Online Extra: Germany's Mighty Metro

Thanks to growth abroad, the retailer's earnings are climbing despite the sluggish home economy and brutal competition

By Jack Ewing

With record unemployment, sluggish growth, and plummeting consumer confidence, Germany is a tough place to be a retailer these days. So it seems pretty counterintuitive that many analysts are recommending the shares of Dusseldorf-based Metro, Germany's biggest retail group. Yet a closer look shows that Metro, No. 55 on BusinessWeek's new list of top-performing European companies, based on the Standard & Poor's Europe 350, has held its own -- even boosted profits -- amid the macroeconomic gloom.

"Metro has managed to improve margins despite the overall consumer climate," says Volker Bosse, who follows Metro for Munich bank HVB Group and rates the shares outperform. "They've managed to take advantage of all the important trends in retailing."


  One trend that Metro has followed is expanding beyond the borders of Germany, with its slow-poke growth. Like other the nation's companies, such as carmaker BMW or media company Bertelsmann, Metro has concentrated more on international markets in recent years. That has allowed it to more than offset Germans' stagnant purchasing power.

Metro now registers almost half its 54 billion euros ($60 billion) in annual sales outside Germany, particularly in emerging markets such as Poland or Romania where incomes are rising and relatively little competition exists. Metro has done especially well abroad with its cash-and-carry stores, big warehouse-style outlets that sell food and other goods in quantity to restaurants, mom-and-pop stores, and other small businesses. Later this year it will open its first cash-and-carry store in Ukraine and two in India.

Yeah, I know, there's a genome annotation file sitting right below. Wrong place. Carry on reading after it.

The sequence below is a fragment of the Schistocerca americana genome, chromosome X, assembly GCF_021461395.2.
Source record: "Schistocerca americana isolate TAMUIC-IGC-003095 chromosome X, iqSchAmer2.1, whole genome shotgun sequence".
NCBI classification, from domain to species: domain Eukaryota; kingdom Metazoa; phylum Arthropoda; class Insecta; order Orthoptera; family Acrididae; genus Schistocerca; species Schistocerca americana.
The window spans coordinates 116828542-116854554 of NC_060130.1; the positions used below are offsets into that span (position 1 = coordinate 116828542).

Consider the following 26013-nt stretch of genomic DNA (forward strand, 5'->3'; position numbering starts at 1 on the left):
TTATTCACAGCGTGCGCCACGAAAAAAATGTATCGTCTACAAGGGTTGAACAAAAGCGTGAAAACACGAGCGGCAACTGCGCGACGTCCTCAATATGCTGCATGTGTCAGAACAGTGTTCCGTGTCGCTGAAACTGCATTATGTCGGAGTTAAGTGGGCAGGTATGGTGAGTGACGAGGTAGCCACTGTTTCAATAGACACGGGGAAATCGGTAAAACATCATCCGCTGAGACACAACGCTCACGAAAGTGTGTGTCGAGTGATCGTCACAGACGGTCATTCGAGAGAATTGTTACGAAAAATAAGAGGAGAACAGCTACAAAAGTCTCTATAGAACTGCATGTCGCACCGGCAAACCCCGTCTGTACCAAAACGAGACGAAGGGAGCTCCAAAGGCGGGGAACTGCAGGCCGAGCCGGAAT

However, there's more to Metro's success. In Germany, it has turned the reduced spending power of consumers into an advantage. Its Saturn and Media Markt consumer electronics stores, which advertise that "Cheap is cool," boosted operating profits by 9.5% in the first quarter -- typically the year's weakest quarter -- to 29.3 million euros ($34 million) on sales of 2.351 billion euros ($2.7 billion).


  The giant retailer achieved this even though Germany remains the core market for its consumer-electronics business. Overall, Metro narrowed its first-quarter 2003 loss to 43.7 million euros ($50 million), from 56.2 million euros ($65 million) a year earlier. (In German retailing, anything close to breakeven in the first quarter is considered a triumph.) First-quarter sales rose 2.7%, to 12.13 billion euros ($14 billion).

Metro surely faces some challenges in the days ahead. It's unclear when the German economy will begin to recover. And Metro's Praktiker do-it-yourself stores are perennial money losers, though performance has improved, thanks to intensified advertising. Metro's Wal-Mart-style Real hypermarkets and Extra food stores have had trouble competing with aggressive, no-frills discounters.

HVB's Bosse thinks Metro can boost profitability by expanding its range of store brands. Private labels, such as Metro's Watson appliance brand, offer consumers some of the security of a brand name while giving Metro a decent profit margin.


  However, despite its accomplishments in a dreary economic climate, not all analysts are so sanguine. Investment bank UBS recently downgraded Metro from buy to neutral, arguing that weak consumer spending in Germany still poses a risk. But investors seem to disagree.

Metro shares, which trade on the Frankfurt Stock Exchange under the ticker MEOG.F, have risen 30% since Apr. 30, when the retailer released first-quarter results. The stock traded at about 29 euros ($33) recently, and some room for gains remain, says HVB's Bosse, who thinks the shares will go to 32 euros ($36.50). Even German consumer spending could get a lift soon. The government is debating speeding up planned tax cuts to boost confidence.

If so, Germany might not be such a bad place for retailers after all, and Metro is poised to benefit from any consumer-led rebound.

Ewing writes for BusinessWeek in the Frankfurt bureau

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